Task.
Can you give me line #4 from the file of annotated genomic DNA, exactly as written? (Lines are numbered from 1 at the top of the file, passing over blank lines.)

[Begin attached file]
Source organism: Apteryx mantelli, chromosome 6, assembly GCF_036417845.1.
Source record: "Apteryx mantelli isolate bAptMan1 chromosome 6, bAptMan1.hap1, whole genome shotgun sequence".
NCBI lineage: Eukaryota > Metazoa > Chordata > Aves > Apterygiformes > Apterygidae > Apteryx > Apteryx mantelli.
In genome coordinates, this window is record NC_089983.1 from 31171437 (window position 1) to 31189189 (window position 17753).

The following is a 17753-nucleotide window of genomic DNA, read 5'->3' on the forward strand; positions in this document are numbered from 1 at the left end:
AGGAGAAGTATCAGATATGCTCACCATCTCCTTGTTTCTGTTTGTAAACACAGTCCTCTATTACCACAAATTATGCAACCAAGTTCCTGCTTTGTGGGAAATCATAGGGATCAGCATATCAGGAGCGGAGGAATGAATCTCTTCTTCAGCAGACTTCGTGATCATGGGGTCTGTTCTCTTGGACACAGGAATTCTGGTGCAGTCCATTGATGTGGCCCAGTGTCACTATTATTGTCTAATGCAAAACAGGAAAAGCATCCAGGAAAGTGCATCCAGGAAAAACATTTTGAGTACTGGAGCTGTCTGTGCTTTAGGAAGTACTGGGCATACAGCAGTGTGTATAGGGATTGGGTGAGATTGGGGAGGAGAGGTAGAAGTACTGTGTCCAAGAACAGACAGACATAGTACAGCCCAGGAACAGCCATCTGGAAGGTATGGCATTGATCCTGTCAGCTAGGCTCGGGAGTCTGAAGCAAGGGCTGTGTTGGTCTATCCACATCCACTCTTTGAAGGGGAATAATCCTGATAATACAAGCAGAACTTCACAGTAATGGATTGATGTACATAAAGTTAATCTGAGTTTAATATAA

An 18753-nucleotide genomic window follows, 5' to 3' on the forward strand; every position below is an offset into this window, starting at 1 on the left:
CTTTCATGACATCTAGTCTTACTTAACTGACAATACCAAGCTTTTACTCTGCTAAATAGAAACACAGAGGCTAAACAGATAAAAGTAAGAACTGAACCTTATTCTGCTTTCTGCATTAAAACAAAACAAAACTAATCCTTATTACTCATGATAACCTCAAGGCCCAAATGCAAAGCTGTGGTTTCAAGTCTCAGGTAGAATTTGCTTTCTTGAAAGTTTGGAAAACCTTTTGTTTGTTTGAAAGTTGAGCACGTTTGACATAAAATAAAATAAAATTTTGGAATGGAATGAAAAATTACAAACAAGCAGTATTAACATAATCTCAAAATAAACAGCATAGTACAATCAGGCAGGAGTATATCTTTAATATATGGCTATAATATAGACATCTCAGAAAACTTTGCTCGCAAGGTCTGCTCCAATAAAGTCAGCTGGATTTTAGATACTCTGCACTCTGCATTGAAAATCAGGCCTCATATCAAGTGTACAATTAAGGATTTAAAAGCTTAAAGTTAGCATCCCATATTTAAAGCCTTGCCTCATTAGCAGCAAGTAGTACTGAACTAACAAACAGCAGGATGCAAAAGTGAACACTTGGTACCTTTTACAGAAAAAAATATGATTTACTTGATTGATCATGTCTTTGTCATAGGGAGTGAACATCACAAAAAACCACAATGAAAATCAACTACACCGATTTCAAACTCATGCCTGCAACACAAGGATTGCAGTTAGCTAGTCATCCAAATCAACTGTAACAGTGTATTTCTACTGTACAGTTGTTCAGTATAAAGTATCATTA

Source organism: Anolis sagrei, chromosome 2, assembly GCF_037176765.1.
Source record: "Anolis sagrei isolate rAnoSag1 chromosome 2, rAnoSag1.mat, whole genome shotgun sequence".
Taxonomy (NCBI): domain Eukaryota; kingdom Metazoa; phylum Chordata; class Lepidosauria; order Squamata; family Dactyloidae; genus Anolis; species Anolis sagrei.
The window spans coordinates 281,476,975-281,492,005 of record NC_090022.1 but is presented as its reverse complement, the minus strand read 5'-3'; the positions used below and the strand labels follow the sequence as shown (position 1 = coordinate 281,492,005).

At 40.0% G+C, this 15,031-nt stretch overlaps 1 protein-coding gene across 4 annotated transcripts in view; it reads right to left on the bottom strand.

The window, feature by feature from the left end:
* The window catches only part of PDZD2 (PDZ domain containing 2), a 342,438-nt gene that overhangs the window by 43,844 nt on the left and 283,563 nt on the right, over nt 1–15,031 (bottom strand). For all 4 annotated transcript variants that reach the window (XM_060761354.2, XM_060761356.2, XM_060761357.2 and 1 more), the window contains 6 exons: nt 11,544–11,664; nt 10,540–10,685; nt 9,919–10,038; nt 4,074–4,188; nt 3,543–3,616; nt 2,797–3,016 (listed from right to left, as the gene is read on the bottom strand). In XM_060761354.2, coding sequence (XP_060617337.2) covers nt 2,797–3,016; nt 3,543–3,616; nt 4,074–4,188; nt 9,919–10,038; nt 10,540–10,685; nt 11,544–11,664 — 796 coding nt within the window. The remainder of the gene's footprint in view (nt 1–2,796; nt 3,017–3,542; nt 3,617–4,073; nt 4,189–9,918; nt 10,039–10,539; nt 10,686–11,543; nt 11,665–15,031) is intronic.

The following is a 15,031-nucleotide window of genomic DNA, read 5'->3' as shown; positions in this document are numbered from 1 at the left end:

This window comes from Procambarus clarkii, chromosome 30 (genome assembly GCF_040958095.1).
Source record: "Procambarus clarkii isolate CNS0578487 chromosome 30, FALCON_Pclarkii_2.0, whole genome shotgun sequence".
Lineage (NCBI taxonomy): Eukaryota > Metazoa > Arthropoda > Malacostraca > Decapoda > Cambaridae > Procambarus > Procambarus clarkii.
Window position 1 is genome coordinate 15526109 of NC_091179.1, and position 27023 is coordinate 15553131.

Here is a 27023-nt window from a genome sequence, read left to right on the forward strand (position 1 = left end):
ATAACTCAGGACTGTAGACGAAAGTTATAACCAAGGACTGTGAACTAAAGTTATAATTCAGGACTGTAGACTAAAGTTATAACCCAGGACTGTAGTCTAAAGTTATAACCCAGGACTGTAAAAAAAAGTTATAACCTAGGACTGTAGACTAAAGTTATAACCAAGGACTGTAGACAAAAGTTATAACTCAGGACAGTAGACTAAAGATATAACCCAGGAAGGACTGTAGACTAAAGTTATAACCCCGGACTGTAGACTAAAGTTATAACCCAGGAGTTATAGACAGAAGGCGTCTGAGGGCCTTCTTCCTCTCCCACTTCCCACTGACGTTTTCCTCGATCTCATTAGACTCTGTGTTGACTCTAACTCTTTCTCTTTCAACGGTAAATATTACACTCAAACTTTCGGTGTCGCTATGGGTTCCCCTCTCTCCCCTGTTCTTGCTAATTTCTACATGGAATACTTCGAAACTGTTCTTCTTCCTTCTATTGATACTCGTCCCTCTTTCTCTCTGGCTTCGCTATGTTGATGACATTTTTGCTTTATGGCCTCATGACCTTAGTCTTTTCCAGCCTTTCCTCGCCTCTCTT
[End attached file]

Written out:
In genome coordinates, this window is record NC_089983.1 from 31171437 (window position 1) to 31189189 (window position 17753).